Contemplating Navels. Is that really Pilates? Shiva Rea Gets the Core

So I just finished Shiva Rea’s Creative Core Abs DVD workout.

Core work is usually hard for most people, and of any of the yogic sets in Kundalini yoga, I find myself resisting or procrastinating doing navel sets the most. They say if your navel center is strong, you’ll never be in the wrong place at the wrong time. Gurushabd went as far as to say that the people in the World Trade Center obviously didn’t have strong navel centers or they wouldn’t have been there on 9/11. A wave of irritation flowed through the class after that pronouncement. Despite yogic arrogance, there’s truth to the benefits of a strong navel center. It keeps you on track, gives you the ability to follow-through on your ideas and commitments, and supports your confidence. Navel fire is the spark of commitment, the spiritual corollary to the “fire-in-the-belly” they talk about in the film “Wall Street.” Over-developed, a person can become domineering, over-bearing, and unreasonable.

A strong navel center needs to be supported by a balanced first chakra, sense of self, groundedness. It needs an open heart center to allow the truth to be expressed and heard, and to allow the self to connect the animalistic survival functions with the spiritual dimensions.

The Shiva Rea DVD isn’t a Pilates method, and never claims to be, but I recognized a lot of the exercises as familiar from Pilates. Of course, the Pilates method integrates a variety of yogic exercises along with other techniques, so Shiva Rea very well may have gone directly to the source, and I just found the exercises familiar because I know them from the later Pilates techniques.

Pilates is all about building a strong core or navel center. At least that’s what the trainers always spend their time discussing. In reality the system stretches and opens up all the limbs while building long lean exceptionally strong muscles. But after several years of Pilates, after doing the teacher training for it, I still hated the Pilates mat workout, whether beginner, intermediate, or advanced. The only one I thought was interesting was the mat reformer series, which presents the exercises you do on the reformer on the mat; many exercises are the same, but the sequence is different. The reformer is a modified bed with springs, developed for rehabilitation of hospital patients who couldn’t get out of bed. If you ever see a Pilates “apparatus” you’ll probably see a reformer first, although there are modified chairs and the “cadillac” – another immobile bed with pipes and springs above it. I love the Pilates equipment and the sets on them, but the mat work is dreary, hard, and boring.

Unfortunately a lot of people seem to think Pilates is just for women. Any athlete whose performance relies upon strength and flexibility will see huge benefits from the practice, including football players. Joe Pilates himself was a boxer. Dancers and gymnasts love Pilates because it gives them flexibility and strength, focus and control. The surge in interest in it has been tied more to wealth and vanity than a real understanding of what it offers. Unfortunately, it has been so absurdly modified from studio to studio that you hardly know what you’ll get anymore. That is just what the NYC school was trying to trademark and prevent, and many teachers were angry about that – probably because what they were teaching bears little resemblance to Pilates.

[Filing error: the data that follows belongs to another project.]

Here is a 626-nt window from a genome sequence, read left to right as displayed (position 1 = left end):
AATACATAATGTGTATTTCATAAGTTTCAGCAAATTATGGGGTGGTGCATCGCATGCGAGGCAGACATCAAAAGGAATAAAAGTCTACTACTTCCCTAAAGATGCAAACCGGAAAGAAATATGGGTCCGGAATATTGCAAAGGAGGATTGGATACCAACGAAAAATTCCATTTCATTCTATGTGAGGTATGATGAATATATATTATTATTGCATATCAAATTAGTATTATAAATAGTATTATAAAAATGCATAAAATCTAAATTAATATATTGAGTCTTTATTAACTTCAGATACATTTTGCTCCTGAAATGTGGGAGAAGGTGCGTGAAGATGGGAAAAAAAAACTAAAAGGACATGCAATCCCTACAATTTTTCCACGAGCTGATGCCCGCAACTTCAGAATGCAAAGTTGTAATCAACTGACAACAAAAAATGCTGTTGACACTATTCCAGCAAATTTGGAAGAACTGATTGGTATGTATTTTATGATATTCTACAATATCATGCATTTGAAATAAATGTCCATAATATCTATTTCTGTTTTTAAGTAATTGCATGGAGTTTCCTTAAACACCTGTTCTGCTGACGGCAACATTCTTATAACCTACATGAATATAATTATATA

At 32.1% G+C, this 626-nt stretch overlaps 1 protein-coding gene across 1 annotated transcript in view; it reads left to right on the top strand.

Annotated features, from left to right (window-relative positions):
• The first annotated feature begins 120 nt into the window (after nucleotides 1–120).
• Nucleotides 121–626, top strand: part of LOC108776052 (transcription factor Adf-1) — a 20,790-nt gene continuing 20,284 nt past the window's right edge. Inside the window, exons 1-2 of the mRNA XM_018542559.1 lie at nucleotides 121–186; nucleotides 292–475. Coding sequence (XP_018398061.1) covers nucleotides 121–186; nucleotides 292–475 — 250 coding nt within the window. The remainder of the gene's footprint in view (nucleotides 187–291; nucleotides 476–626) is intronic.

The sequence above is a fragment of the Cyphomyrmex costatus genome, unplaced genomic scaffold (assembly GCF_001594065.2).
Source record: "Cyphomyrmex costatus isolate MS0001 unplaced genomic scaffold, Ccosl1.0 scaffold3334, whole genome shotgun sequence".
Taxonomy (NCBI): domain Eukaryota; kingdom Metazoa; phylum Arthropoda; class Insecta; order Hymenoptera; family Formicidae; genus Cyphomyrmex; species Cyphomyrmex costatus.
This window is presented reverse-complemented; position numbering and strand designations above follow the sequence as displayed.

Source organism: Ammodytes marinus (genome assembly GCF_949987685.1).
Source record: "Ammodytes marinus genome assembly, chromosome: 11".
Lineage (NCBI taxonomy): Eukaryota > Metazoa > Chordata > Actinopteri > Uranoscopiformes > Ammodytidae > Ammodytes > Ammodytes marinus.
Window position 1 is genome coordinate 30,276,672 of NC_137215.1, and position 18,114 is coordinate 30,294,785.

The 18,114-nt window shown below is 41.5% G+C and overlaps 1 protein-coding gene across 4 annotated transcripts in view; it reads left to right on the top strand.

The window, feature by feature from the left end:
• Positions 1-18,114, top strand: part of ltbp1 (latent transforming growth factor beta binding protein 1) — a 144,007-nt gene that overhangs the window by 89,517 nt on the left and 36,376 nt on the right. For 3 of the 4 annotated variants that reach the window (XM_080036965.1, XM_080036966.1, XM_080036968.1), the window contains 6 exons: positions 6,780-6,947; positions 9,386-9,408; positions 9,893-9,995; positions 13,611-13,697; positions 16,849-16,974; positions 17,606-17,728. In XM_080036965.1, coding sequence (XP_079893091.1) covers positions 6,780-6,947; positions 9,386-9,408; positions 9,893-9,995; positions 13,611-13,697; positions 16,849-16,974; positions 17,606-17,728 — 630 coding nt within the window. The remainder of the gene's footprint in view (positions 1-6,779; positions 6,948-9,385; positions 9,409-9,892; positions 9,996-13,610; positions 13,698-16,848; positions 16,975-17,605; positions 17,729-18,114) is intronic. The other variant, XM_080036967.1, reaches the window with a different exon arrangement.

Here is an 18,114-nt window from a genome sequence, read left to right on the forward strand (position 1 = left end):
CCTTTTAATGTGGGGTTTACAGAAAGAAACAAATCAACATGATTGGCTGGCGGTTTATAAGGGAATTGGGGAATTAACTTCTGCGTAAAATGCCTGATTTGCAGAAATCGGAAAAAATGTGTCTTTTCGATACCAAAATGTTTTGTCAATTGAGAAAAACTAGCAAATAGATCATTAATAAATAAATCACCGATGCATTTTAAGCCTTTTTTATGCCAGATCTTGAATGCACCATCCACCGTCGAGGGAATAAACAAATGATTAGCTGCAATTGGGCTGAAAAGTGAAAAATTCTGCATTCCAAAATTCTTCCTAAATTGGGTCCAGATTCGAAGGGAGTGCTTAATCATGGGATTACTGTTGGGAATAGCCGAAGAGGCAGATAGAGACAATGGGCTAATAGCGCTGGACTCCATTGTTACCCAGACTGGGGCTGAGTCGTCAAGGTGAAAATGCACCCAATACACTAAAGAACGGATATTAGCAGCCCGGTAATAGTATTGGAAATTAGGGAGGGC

For instance, the Menezes book on the technique bears little if any relation to the system taught by Roman Kryzanoska, Joe Pilates’ protégé.

 

(A better Pilates Method Book by Romana and Sean)

Sean Gallagher and Romana Kryzanowska

I met someone last weekend that had a herniated disc, a spinal injury that I’ve seen Pilates used to heal frequently, and the person said her Pilates work hadn’t helped it at all. I think there’s also a big difference between rehabilitative Pilates, and general exercise Pilates, and the thoroughly trained teachers can do both. Many people get certification for it without enough supportive work to learn the rehabilitative aspects of it.

I saw a magazine article that said Pilates doesn’t give you an aerobic workout and won’t help you lose weight. That was about as informed as the NY Times obituary that said that Yogi Bhajan’s White Tantric Yoga was a sexual practice. Unfortunately, the way some people teach Pilates, it IS slow and meditative, and doesn’t elevate your heart rate. That wasn’t the way it was intended. I saw a woman who lost 35 pounds in less than 10 sessions (typically 2-3 per week). Core work gets you slim. That fat may be the psychological “protection” we think we need, or ballast that keeps us sinking underwater. I think there’s probably a lot of psychic baggage trapped in it, so it’s hard to shed it.

But back to the DVD: Shiva Rea’s dance background seems to shine through in it, because it incorporates a lot of Pilates mat movements and a whole assortment of other abs routines in a constantly moving, never boring workout. I still associate the word “workout” with ending up tight and sore, but this set centers you and opens you up. I don’t think it was very long either; maybe half an hour. I think I’m going to come back to this DVD, hopefully frequently, because it made doing that core work fun, not dreary or boring. It’s not often I can say that.

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